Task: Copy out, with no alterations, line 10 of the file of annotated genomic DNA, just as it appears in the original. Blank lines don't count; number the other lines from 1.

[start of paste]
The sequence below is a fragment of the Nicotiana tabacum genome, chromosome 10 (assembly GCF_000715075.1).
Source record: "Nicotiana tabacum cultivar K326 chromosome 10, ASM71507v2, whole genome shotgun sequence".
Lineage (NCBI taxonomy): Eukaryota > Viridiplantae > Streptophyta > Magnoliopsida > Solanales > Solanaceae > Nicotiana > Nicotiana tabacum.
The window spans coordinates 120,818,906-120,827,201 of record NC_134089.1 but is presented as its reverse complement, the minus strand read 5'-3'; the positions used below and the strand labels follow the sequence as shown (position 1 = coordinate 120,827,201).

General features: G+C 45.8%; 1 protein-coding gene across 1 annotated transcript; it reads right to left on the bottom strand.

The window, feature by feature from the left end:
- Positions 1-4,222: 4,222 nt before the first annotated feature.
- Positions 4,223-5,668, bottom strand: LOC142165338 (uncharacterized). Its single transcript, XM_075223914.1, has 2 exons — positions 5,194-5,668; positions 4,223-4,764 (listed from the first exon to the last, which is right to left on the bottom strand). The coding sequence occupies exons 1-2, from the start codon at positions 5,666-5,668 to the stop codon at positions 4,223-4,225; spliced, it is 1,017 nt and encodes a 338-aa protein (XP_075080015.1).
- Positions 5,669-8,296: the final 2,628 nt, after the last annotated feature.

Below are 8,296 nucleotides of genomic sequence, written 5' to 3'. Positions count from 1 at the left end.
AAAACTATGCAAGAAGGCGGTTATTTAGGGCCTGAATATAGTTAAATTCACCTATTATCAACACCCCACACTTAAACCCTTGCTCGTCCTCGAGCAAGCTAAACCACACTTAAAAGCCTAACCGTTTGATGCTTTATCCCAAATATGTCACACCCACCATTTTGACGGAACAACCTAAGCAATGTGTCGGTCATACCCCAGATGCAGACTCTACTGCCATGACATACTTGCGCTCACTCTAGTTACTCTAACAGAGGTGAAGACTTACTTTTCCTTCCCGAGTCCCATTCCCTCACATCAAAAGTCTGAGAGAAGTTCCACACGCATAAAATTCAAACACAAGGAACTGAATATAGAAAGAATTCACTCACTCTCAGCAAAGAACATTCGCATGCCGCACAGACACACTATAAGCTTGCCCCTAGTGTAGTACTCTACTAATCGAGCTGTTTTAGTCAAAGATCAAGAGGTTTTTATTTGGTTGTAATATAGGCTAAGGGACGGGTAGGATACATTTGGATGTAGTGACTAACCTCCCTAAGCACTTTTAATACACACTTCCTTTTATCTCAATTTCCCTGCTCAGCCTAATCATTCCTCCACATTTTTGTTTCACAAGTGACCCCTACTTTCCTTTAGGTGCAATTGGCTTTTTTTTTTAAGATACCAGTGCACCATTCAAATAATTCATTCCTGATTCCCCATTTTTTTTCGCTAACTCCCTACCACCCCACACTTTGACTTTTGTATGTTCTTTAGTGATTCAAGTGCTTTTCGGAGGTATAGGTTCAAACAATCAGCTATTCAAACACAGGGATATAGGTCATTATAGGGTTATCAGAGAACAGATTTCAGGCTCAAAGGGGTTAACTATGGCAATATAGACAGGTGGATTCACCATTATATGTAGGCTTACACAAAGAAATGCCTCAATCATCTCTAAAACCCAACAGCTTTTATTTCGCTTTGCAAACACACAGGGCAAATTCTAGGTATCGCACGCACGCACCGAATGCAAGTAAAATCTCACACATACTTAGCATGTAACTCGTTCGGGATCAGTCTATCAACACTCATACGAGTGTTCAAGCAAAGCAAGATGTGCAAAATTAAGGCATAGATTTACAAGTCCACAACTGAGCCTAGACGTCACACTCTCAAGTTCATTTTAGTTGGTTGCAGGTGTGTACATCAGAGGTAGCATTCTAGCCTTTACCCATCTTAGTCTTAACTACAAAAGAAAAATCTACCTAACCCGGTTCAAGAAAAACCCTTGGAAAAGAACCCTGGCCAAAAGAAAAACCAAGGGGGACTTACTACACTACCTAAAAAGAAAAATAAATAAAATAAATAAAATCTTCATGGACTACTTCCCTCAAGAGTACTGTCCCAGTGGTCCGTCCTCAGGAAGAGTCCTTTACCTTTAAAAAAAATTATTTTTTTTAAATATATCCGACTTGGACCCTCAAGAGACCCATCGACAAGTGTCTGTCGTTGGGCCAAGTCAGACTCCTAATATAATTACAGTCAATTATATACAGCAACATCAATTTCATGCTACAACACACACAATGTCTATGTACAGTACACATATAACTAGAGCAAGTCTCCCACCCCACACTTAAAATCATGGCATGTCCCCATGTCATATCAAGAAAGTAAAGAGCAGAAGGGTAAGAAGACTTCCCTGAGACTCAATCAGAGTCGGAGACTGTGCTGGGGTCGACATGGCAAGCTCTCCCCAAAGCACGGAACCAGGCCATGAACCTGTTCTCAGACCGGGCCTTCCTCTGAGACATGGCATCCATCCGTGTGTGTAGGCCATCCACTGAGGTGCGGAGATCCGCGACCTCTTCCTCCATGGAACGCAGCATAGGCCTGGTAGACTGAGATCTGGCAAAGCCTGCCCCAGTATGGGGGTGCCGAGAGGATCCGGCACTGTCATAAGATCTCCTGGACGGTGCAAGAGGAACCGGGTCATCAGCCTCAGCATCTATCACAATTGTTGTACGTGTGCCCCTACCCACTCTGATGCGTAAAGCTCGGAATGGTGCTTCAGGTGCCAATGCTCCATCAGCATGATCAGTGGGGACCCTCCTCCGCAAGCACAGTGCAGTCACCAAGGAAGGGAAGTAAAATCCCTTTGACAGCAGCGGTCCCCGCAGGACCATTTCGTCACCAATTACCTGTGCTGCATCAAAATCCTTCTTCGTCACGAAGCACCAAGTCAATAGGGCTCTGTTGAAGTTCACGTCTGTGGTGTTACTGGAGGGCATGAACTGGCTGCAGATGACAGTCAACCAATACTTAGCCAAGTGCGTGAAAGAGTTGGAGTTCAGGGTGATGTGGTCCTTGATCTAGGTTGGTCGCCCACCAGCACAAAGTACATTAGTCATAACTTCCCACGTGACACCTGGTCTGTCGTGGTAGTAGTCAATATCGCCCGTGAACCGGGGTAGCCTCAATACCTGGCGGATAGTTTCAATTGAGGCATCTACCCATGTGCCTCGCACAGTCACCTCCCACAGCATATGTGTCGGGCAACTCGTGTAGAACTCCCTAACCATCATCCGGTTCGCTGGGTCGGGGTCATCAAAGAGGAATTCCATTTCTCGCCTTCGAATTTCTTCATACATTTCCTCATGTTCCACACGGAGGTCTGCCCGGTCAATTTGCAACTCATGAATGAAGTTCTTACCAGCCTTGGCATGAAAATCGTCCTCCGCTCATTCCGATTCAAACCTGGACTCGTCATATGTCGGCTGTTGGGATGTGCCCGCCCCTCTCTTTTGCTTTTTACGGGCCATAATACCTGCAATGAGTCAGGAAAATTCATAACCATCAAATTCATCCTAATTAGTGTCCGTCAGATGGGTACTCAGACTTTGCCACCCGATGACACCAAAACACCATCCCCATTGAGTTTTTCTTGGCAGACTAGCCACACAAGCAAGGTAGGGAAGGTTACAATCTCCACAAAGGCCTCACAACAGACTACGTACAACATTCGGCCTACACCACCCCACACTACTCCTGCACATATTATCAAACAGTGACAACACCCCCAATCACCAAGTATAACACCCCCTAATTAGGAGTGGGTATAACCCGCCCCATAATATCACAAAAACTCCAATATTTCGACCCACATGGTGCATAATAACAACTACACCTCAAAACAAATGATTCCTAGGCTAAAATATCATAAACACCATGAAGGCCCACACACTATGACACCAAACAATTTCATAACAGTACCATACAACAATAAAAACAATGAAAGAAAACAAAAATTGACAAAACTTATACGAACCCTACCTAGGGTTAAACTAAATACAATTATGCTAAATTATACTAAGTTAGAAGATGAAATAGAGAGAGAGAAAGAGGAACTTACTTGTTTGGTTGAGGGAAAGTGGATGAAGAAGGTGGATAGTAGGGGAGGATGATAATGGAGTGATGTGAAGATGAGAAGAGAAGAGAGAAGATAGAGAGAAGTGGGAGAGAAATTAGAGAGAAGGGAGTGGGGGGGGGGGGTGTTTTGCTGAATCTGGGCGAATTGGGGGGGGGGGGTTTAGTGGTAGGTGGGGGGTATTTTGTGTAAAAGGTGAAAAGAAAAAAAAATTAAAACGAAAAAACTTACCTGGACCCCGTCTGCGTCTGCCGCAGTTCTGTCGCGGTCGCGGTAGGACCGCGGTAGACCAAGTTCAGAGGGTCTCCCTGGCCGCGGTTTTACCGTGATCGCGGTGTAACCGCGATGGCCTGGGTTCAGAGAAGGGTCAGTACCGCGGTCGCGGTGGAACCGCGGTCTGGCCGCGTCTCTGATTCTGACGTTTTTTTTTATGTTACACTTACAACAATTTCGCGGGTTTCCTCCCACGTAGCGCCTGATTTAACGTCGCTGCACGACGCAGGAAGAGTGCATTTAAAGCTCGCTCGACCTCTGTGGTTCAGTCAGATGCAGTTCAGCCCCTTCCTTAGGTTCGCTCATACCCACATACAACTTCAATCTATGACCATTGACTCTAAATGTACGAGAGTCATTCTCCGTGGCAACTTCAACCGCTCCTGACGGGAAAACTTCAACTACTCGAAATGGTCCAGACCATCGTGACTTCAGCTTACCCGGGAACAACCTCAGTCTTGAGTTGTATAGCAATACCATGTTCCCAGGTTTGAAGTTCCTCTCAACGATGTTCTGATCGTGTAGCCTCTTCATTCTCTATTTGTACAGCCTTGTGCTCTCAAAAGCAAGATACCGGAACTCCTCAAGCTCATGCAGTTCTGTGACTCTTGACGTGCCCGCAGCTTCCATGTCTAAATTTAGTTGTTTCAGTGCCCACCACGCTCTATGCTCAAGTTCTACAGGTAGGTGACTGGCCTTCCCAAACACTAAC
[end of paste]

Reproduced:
Below are 8,296 nucleotides of genomic sequence, written 5' to 3'. Positions count from 1 at the left end.